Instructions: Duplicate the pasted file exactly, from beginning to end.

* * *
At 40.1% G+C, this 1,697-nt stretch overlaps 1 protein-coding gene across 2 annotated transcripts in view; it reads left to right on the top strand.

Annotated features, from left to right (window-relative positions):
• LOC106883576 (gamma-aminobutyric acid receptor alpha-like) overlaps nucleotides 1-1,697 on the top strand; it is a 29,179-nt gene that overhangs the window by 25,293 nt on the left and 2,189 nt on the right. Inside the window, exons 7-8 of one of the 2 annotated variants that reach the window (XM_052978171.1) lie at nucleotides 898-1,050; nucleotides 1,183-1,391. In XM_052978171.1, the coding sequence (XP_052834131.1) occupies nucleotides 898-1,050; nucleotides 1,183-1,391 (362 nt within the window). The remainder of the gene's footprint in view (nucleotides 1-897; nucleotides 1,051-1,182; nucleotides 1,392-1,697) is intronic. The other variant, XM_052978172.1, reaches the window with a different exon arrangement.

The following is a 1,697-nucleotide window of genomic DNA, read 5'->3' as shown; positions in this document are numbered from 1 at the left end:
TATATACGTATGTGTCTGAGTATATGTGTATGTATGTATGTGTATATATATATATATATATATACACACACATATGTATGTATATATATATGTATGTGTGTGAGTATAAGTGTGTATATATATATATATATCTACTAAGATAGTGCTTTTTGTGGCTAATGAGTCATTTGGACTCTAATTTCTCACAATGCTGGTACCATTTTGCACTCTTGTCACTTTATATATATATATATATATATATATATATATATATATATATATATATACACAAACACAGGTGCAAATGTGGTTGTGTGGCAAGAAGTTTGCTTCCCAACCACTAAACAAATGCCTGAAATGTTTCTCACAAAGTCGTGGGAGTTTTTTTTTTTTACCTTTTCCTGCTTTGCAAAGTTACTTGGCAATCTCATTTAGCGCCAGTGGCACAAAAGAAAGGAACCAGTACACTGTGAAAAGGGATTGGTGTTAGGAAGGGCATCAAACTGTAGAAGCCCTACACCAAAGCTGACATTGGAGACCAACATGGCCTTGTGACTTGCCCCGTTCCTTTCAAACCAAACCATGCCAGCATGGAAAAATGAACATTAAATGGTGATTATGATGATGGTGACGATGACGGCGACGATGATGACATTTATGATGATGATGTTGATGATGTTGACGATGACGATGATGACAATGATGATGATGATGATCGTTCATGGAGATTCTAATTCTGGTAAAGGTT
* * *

At 40.1% G+C, this 1,697-nt stretch overlaps 1 protein-coding gene across 2 annotated transcripts in view; it reads left to right on the top strand.

Annotated features, from left to right (window-relative positions):
• LOC106883576 (gamma-aminobutyric acid receptor alpha-like) overlaps nucleotides 1-1,697 on the top strand; it is a 29,179-nt gene that overhangs the window by 25,293 nt on the left and 2,189 nt on the right. Inside the window, exons 7-8 of one of the 2 annotated variants that reach the window (XM_052978171.1) lie at nucleotides 898-1,050; nucleotides 1,183-1,391. In XM_052978171.1, the coding sequence (XP_052834131.1) occupies nucleotides 898-1,050; nucleotides 1,183-1,391 (362 nt within the window). The remainder of the gene's footprint in view (nucleotides 1-897; nucleotides 1,051-1,182; nucleotides 1,392-1,697) is intronic. The other variant, XM_052978172.1, reaches the window with a different exon arrangement.

The following is a 1,697-nucleotide window of genomic DNA, read 5'->3' as shown; positions in this document are numbered from 1 at the left end:
TATATACGTATGTGTCTGAGTATATGTGTATGTATGTATGTGTATATATATATATATATATATACACACACATATGTATGTATATATATATGTATGTGTGTGAGTATAAGTGTGTATATATATATATATATCTACTAAGATAGTGCTTTTTGTGGCTAATGAGTCATTTGGACTCTAATTTCTCACAATGCTGGTACCATTTTGCACTCTTGTCACTTTATATATATATATATATATATATATATATATATATATATATATATATACACAAACACAGGTGCAAATGTGGTTGTGTGGCAAGAAGTTTGCTTCCCAACCACTAAACAAATGCCTGAAATGTTTCTCACAAAGTCGTGGGAGTTTTTTTTTTTTACCTTTTCCTGCTTTGCAAAGTTACTTGGCAATCTCATTTAGCGCCAGTGGCACAAAAGAAAGGAACCAGTACACTGTGAAAAGGGATTGGTGTTAGGAAGGGCATCAAACTGTAGAAGCCCTACACCAAAGCTGACATTGGAGACCAACATGGCCTTGTGACTTGCCCCGTTCCTTTCAAACCAAACCATGCCAGCATGGAAAAATGAACATTAAATGGTGATTATGATGATGGTGACGATGACGGCGACGATGATGACATTTATGATGATGATGTTGATGATGTTGACGATGACGATGATGACAATGATGATGATGATGATCGTTCATGGAGATTCTAATTCTGGTAAAGGTT